When hashing out the details of our trip to Paris, it came as no surprise to my friend that my must-see, non-negotiable picks revolved around art (Versailles included, which you can read about here). While every street corner in this beautiful city is like a piece of artwork in its own right either in the form of an ornately carved filigree door, Art Nouveau-style metro entrance, or the creamy neoclassical facades of Haussmann designed buildings, no visit to Paris would be complete without witnessing some of Europe's greatest masterpieces in their native domain.
Most tourists begin and end their Parisian art experience at the Louvre to see the iconic Mona Lisa, which certainly does live up to the hype in spite of the inevitable hordes of people and bulletproof glass separating it from the viewer. Unfortunately, most of our time was spent trying to navigate our way out of a maize of Egyptian art, although we somehow ended up in the beautifully restored apartments of Napoleon III that still have me in awe. As one of the largest art museums in Europe let alone the world, the Louvre pretty much has it all with over 35,000 pieces of art spanning from antiquity to the mid-nineteenth century; however, there are two smaller art museums a stones throw away also worth a gander.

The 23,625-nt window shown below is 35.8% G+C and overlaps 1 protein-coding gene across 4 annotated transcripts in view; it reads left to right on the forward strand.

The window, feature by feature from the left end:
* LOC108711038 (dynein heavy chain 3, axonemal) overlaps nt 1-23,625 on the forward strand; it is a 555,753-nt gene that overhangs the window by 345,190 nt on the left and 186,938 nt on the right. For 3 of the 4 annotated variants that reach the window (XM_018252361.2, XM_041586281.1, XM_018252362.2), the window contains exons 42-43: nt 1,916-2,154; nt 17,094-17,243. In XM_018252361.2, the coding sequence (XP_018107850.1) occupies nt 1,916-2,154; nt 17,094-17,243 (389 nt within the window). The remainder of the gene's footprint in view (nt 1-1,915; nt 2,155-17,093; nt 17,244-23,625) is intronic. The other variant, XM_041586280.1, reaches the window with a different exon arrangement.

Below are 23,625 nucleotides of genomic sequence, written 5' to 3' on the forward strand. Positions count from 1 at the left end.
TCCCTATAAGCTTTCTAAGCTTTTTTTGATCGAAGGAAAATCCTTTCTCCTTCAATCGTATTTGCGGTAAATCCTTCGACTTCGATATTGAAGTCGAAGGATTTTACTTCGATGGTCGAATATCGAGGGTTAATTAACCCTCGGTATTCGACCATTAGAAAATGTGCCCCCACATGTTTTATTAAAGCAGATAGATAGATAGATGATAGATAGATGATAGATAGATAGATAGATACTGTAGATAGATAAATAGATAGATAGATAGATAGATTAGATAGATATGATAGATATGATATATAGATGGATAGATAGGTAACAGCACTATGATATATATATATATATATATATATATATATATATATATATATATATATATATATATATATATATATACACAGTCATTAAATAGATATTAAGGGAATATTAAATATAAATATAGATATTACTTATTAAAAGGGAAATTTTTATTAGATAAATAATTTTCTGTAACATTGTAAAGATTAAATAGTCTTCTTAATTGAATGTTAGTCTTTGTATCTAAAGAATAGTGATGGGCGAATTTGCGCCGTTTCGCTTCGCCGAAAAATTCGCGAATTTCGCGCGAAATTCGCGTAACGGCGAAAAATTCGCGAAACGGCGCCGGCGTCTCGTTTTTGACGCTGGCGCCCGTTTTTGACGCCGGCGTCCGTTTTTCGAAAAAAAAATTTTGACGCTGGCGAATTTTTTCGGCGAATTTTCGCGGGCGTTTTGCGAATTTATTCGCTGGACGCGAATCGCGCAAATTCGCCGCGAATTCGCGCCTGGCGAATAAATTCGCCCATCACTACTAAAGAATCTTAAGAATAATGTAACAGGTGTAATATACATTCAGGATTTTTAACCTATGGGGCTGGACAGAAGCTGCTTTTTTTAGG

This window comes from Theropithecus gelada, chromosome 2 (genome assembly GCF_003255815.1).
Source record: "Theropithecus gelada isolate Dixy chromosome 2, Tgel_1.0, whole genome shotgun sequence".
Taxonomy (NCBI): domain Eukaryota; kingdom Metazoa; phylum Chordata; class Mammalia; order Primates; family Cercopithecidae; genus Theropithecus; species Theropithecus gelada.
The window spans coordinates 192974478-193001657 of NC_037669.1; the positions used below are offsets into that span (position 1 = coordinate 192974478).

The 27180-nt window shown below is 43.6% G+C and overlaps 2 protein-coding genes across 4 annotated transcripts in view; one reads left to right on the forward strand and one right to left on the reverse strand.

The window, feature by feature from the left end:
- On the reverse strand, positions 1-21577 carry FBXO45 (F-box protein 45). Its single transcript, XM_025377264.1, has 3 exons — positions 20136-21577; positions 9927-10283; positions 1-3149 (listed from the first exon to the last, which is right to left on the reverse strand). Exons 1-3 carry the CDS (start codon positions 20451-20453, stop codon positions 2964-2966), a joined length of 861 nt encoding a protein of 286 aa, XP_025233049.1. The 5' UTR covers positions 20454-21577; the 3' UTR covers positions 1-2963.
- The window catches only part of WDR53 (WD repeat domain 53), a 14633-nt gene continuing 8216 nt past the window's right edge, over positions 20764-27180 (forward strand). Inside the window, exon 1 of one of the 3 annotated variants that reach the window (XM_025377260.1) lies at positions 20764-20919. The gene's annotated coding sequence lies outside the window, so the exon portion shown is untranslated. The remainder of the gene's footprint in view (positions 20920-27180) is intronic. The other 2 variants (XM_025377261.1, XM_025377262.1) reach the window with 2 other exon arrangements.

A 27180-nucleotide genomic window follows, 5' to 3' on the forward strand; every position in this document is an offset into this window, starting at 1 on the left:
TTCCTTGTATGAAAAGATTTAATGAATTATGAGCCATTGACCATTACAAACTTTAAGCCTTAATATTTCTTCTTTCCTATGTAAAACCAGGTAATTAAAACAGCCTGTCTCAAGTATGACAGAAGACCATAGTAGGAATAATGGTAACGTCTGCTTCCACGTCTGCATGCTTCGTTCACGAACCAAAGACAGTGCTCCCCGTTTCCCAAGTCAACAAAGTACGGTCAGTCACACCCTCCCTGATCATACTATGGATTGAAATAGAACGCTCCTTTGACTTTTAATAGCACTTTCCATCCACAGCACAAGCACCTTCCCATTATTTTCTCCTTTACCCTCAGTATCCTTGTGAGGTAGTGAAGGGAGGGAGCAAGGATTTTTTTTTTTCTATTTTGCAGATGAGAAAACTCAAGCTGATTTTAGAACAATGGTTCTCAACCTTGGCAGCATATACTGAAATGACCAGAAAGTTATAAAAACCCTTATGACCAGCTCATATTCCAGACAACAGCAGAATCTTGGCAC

The Musée d'Orsay has some of the finest collections of Impressionist, Post-Impressionist, and Art Nouveau masterpieces including Van Gogh's Self Portrait, Renoir's Ball At the Moulin de la Galette, Manet's Olympia, and Degas' The Ballet Rehearsal on Stage. It is also home to the Instagram-famous clock every visiting Millennial is likely to snap a photo with. In contrast, you will find one artist's work most prominently displayed at the Musée de l'Orangerie, a former winter shelter for Napoleon III's citrus tress at the Tuileries Gardens. Eight of Monet's Water Lilies paintings hug the curved oval walls of the intimate museum, each showing a different perspective of the gardens at his Giverny estate. It is no wonder really that Paris has over fifty museums solely dedicated to art. If my stay had permitted it, I would have gone to them all.
Musée de l'Orangerie
When: I highly recommend going to the Louvre early in the morning to avoid any lines.
What: The Louvre has art ranging from antiquity to the mid-nineteenth century while the Musée d'Orsay and Musée de l'Orangerie have art focused on Impressionism and Post-Impressionism.
Why: Paris was and still is one of the art capitals of the world.
Tyro Tidbit: Have a hot chocolate and pastry in the Louvre at Angelina's, one of the most famous tea houses in Paris.